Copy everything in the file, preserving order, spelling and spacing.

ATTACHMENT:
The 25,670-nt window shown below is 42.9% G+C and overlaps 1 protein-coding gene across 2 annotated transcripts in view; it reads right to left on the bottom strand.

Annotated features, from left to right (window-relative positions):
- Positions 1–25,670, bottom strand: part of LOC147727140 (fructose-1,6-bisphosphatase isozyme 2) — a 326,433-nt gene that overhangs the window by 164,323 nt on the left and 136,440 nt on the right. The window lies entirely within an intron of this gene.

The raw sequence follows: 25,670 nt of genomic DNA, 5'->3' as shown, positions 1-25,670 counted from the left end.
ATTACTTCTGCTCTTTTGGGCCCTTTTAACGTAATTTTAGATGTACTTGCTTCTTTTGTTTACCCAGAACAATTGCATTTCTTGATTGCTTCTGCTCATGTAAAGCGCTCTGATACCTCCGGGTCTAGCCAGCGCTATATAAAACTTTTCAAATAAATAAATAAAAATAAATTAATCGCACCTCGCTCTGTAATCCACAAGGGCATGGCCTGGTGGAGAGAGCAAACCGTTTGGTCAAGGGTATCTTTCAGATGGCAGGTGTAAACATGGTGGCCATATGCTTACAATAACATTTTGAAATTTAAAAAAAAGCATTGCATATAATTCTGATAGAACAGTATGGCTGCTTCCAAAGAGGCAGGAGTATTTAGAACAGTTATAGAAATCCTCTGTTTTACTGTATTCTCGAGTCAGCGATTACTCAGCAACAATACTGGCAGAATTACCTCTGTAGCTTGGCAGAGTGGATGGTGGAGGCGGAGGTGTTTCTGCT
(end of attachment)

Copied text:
The 25,670-nt window shown below is 42.9% G+C and overlaps 1 protein-coding gene across 2 annotated transcripts in view; it reads right to left on the bottom strand.

Annotated features, from left to right (window-relative positions):
- Positions 1–25,670, bottom strand: part of LOC147727140 (fructose-1,6-bisphosphatase isozyme 2) — a 326,433-nt gene that overhangs the window by 164,323 nt on the left and 136,440 nt on the right. The window lies entirely within an intron of this gene.

The raw sequence follows: 25,670 nt of genomic DNA, 5'->3' as shown, positions 1-25,670 counted from the left end.
ATTACTTCTGCTCTTTTGGGCCCTTTTAACGTAATTTTAGATGTACTTGCTTCTTTTGTTTACCCAGAACAATTGCATTTCTTGATTGCTTCTGCTCATGTAAAGCGCTCTGATACCTCCGGGTCTAGCCAGCGCTATATAAAACTTTTCAAATAAATAAATAAAAATAAATTAATCGCACCTCGCTCTGTAATCCACAAGGGCATGGCCTGGTGGAGAGAGCAAACCGTTTGGTCAAGGGTATCTTTCAGATGGCAGGTGTAAACATGGTGGCCATATGCTTACAATAACATTTTGAAATTTAAAAAAAAGCATTGCATATAATTCTGATAGAACAGTATGGCTGCTTCCAAAGAGGCAGGAGTATTTAGAACAGTTATAGAAATCCTCTGTTTTACTGTATTCTCGAGTCAGCGATTACTCAGCAACAATACTGGCAGAATTACCTCTGTAGCTTGGCAGAGTGGATGGTGGAGGCGGAGGTGTTTCTGCT